--format [raw|qcow2|auto] The default for the -a option is to auto-detect the format of the disk image. Using this forces the disk format for -a options which follow on the command line. Using --format auto switches back to auto-detection for subsequent -a options (see the -a command above). $ virt-sysprep --format raw -a disk.img forces raw format (no auto-detection) for disk.img, but virt-sysprep --format raw -a disk.img --format auto -a another.img forces raw format (no auto-detection) for disk.img and reverts to auto-detection for another.img. If you have untrusted raw-format guest disk images, you should use this option to specify the disk format. This avoids a possible security problem with malicious guests.
--list-operations Lists the operations supported by the virt-sysprep program. These are listed one per line, with one or more single-space-separated fields. The first field in the output is the operation name, which can be supplied to the --enable flag. The second field is a * character if the operation is enabled by default, or is blank if not. Additional fields on the same line include a description of the operation. $ virt-sysprep --list-operations
--mount-options Sets the mount options for each mount point in the guest virtual machine. Use a semicolon-separated list of mountpoint:options pairs. You may need to place quotes around this list to protect it from the shell. $ virt-sysprep --mount-options "/:notime" will mount the root directory with the notime operation.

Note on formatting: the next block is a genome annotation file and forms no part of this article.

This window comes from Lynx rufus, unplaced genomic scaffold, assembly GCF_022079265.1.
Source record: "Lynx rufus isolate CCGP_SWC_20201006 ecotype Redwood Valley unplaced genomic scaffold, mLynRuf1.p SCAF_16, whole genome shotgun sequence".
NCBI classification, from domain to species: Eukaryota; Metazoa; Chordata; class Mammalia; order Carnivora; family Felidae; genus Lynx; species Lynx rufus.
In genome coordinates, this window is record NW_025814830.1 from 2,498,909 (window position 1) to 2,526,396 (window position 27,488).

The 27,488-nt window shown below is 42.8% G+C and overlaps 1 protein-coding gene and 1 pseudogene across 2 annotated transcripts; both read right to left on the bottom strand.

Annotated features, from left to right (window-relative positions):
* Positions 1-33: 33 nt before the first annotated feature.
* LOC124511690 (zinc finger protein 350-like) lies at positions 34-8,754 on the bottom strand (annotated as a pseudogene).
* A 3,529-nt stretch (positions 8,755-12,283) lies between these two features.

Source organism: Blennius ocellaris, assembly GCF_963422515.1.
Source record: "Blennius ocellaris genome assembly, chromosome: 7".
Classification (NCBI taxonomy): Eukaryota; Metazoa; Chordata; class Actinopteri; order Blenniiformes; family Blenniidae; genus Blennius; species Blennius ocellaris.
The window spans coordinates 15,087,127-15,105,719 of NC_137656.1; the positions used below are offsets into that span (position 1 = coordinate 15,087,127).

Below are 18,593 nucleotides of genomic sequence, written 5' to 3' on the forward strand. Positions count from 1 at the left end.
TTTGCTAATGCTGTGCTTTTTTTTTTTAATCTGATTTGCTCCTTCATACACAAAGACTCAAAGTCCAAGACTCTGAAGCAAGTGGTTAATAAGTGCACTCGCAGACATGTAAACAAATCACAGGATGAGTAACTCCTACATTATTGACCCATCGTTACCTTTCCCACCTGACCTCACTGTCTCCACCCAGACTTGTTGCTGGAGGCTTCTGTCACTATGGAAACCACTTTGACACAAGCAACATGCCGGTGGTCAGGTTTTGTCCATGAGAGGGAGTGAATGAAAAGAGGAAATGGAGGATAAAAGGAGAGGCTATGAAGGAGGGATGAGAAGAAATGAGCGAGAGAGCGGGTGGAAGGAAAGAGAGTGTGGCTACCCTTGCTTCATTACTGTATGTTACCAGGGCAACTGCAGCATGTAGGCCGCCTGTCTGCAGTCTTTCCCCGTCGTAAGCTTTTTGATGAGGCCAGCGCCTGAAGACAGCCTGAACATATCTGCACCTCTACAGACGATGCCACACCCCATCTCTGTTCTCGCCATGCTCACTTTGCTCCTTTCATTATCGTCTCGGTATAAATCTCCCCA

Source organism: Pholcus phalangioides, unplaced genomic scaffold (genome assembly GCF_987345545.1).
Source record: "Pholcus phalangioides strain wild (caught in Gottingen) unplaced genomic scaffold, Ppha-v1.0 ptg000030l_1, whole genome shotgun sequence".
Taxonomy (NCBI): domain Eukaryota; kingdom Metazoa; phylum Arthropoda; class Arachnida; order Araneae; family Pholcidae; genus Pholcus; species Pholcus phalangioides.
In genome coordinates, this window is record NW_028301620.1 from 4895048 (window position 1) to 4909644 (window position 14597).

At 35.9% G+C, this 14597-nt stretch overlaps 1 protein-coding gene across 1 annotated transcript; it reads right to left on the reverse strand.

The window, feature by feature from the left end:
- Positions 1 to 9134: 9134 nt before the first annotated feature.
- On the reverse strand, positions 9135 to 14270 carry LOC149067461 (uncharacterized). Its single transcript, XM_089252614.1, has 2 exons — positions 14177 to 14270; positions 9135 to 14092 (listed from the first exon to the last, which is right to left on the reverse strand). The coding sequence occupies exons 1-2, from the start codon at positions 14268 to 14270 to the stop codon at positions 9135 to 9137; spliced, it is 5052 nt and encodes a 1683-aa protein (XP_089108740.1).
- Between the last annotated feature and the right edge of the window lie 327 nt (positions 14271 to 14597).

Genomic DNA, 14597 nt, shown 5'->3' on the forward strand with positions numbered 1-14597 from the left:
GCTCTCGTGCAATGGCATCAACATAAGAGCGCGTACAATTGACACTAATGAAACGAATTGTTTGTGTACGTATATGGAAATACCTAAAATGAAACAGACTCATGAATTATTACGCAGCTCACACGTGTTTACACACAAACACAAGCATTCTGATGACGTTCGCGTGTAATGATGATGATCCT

--selinux-relabel and --no-selinux-relabel virt-sysprep does not always schedule a SELinux relabelling at the first boot of the guest. In some cases, a relabel is performed (for example, when virt-sysprep has modified files). However, when all operations only remove files (for example, when using --enable delete --delete /some/file) no relabelling is scheduled. Using the --selinux-relabel option always forces SELinux relabelling, while with --no-selinux-relabel set, relabelling is never scheduled. It is recommended to use --selinux-relabel to ensure that files have the correct SELinux labels. $ virt-sysprep --selinux-relabel
-q or --quiet Prevents the printing of log messages. $ virt-sysprep -q
-v or --verbose Enables verbose messages for debugging purposes. $ virt-sysprep -v
-V or --version Displays the virt-sysprep version number and exits. $ virt-sysprep -V
--root-password Sets the root password. Can either be used to specify the new password explicitly, or to use the string from the first line of a selected file, which is more secure.
$ virt-sysprep --root-password password:123456 -a guest.img
$ virt-sysprep --root-password file:SOURCE_FILE_PATH -a guest.img
For more information, refer to the libguestfs documentation.
Red Hat logoGithubRedditYoutubeTwitter


Try, buy, & sell


About Red Hat Documentation

We help Red Hat users innovate and achieve their goals with our products and services with content they can trust.

Making open source more inclusive

Red Hat is committed to replacing problematic language in our code, documentation, and web properties. For more details, see the Red Hat Blog.

About Red Hat

We deliver hardened solutions that make it easier for enterprises to work across platforms and environments, from the core datacenter to the network edge.

© 2024 Red Hat, Inc.